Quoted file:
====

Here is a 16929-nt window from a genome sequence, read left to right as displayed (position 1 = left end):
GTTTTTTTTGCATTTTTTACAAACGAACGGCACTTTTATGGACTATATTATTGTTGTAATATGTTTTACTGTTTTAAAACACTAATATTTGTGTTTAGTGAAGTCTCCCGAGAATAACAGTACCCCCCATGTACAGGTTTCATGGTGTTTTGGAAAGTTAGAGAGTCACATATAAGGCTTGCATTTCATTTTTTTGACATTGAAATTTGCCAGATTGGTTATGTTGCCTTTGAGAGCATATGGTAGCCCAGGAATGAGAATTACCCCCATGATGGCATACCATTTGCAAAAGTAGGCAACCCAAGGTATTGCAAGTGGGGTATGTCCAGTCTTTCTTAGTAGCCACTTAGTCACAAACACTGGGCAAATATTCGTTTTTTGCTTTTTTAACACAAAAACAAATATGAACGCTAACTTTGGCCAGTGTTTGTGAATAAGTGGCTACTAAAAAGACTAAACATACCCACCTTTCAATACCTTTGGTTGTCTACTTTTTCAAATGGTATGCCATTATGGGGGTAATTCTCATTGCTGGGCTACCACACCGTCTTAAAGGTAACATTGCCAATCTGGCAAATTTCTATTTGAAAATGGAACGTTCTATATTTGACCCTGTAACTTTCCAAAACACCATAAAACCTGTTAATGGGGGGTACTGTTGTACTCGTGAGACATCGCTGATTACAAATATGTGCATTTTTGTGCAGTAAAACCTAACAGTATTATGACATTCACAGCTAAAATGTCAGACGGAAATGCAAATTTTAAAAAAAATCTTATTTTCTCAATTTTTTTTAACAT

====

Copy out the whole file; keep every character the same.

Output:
Here is a 16929-nt window from a genome sequence, read left to right as displayed (position 1 = left end):
GTTTTTTTTGCATTTTTTACAAACGAACGGCACTTTTATGGACTATATTATTGTTGTAATATGTTTTACTGTTTTAAAACACTAATATTTGTGTTTAGTGAAGTCTCCCGAGAATAACAGTACCCCCCATGTACAGGTTTCATGGTGTTTTGGAAAGTTAGAGAGTCACATATAAGGCTTGCATTTCATTTTTTTGACATTGAAATTTGCCAGATTGGTTATGTTGCCTTTGAGAGCATATGGTAGCCCAGGAATGAGAATTACCCCCATGATGGCATACCATTTGCAAAAGTAGGCAACCCAAGGTATTGCAAGTGGGGTATGTCCAGTCTTTCTTAGTAGCCACTTAGTCACAAACACTGGGCAAATATTCGTTTTTTGCTTTTTTAACACAAAAACAAATATGAACGCTAACTTTGGCCAGTGTTTGTGAATAAGTGGCTACTAAAAAGACTAAACATACCCACCTTTCAATACCTTTGGTTGTCTACTTTTTCAAATGGTATGCCATTATGGGGGTAATTCTCATTGCTGGGCTACCACACCGTCTTAAAGGTAACATTGCCAATCTGGCAAATTTCTATTTGAAAATGGAACGTTCTATATTTGACCCTGTAACTTTCCAAAACACCATAAAACCTGTTAATGGGGGGTACTGTTGTACTCGTGAGACATCGCTGATTACAAATATGTGCATTTTTGTGCAGTAAAACCTAACAGTATTATGACATTCACAGCTAAAATGTCAGACGGAAATGCAAATTTTAAAAAAAATCTTATTTTCTCAATTTTTTTTAACAT